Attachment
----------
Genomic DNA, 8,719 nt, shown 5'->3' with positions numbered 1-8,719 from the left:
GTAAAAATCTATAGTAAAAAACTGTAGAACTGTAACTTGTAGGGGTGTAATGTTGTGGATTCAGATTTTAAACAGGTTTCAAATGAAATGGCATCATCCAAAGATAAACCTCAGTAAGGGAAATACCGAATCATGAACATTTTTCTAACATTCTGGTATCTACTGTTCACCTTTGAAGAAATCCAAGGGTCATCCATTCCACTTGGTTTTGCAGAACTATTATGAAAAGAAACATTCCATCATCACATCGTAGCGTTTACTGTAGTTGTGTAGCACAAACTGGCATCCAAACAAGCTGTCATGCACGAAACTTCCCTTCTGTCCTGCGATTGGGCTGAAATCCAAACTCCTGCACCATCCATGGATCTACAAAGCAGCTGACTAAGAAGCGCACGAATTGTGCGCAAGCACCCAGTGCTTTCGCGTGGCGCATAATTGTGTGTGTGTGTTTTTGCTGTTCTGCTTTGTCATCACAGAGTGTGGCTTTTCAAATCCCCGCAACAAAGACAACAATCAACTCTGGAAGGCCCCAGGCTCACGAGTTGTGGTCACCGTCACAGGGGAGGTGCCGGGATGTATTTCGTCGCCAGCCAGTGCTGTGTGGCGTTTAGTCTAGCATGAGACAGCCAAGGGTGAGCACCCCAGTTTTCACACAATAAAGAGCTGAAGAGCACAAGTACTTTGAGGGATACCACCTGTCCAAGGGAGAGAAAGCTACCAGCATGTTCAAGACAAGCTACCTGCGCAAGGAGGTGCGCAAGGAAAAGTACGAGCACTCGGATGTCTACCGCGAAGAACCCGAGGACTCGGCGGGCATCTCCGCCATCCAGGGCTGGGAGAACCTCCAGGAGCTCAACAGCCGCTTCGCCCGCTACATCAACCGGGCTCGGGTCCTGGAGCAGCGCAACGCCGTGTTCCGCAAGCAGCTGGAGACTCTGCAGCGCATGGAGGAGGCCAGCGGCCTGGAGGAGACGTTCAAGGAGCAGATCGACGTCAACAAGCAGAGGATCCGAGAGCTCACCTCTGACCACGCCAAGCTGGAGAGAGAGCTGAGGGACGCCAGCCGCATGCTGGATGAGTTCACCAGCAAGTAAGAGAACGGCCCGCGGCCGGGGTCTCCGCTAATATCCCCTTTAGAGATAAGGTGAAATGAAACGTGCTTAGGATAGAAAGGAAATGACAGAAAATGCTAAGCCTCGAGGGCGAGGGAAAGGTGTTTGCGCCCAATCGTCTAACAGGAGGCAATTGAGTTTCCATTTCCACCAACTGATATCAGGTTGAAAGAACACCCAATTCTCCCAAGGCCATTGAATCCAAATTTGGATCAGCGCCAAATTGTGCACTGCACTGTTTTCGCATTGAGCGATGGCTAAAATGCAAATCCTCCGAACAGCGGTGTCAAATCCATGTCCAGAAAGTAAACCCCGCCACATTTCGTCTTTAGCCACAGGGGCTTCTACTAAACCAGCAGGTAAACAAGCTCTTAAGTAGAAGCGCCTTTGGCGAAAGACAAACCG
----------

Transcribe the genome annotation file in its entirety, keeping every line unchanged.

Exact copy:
Genomic DNA, 8,719 nt, shown 5'->3' with positions numbered 1-8,719 from the left:
GTAAAAATCTATAGTAAAAAACTGTAGAACTGTAACTTGTAGGGGTGTAATGTTGTGGATTCAGATTTTAAACAGGTTTCAAATGAAATGGCATCATCCAAAGATAAACCTCAGTAAGGGAAATACCGAATCATGAACATTTTTCTAACATTCTGGTATCTACTGTTCACCTTTGAAGAAATCCAAGGGTCATCCATTCCACTTGGTTTTGCAGAACTATTATGAAAAGAAACATTCCATCATCACATCGTAGCGTTTACTGTAGTTGTGTAGCACAAACTGGCATCCAAACAAGCTGTCATGCACGAAACTTCCCTTCTGTCCTGCGATTGGGCTGAAATCCAAACTCCTGCACCATCCATGGATCTACAAAGCAGCTGACTAAGAAGCGCACGAATTGTGCGCAAGCACCCAGTGCTTTCGCGTGGCGCATAATTGTGTGTGTGTGTTTTTGCTGTTCTGCTTTGTCATCACAGAGTGTGGCTTTTCAAATCCCCGCAACAAAGACAACAATCAACTCTGGAAGGCCCCAGGCTCACGAGTTGTGGTCACCGTCACAGGGGAGGTGCCGGGATGTATTTCGTCGCCAGCCAGTGCTGTGTGGCGTTTAGTCTAGCATGAGACAGCCAAGGGTGAGCACCCCAGTTTTCACACAATAAAGAGCTGAAGAGCACAAGTACTTTGAGGGATACCACCTGTCCAAGGGAGAGAAAGCTACCAGCATGTTCAAGACAAGCTACCTGCGCAAGGAGGTGCGCAAGGAAAAGTACGAGCACTCGGATGTCTACCGCGAAGAACCCGAGGACTCGGCGGGCATCTCCGCCATCCAGGGCTGGGAGAACCTCCAGGAGCTCAACAGCCGCTTCGCCCGCTACATCAACCGGGCTCGGGTCCTGGAGCAGCGCAACGCCGTGTTCCGCAAGCAGCTGGAGACTCTGCAGCGCATGGAGGAGGCCAGCGGCCTGGAGGAGACGTTCAAGGAGCAGATCGACGTCAACAAGCAGAGGATCCGAGAGCTCACCTCTGACCACGCCAAGCTGGAGAGAGAGCTGAGGGACGCCAGCCGCATGCTGGATGAGTTCACCAGCAAGTAAGAGAACGGCCCGCGGCCGGGGTCTCCGCTAATATCCCCTTTAGAGATAAGGTGAAATGAAACGTGCTTAGGATAGAAAGGAAATGACAGAAAATGCTAAGCCTCGAGGGCGAGGGAAAGGTGTTTGCGCCCAATCGTCTAACAGGAGGCAATTGAGTTTCCATTTCCACCAACTGATATCAGGTTGAAAGAACACCCAATTCTCCCAAGGCCATTGAATCCAAATTTGGATCAGCGCCAAATTGTGCACTGCACTGTTTTCGCATTGAGCGATGGCTAAAATGCAAATCCTCCGAACAGCGGTGTCAAATCCATGTCCAGAAAGTAAACCCCGCCACATTTCGTCTTTAGCCACAGGGGCTTCTACTAAACCAGCAGGTAAACAAGCTCTTAAGTAGAAGCGCCTTTGGCGAAAGACAAACCG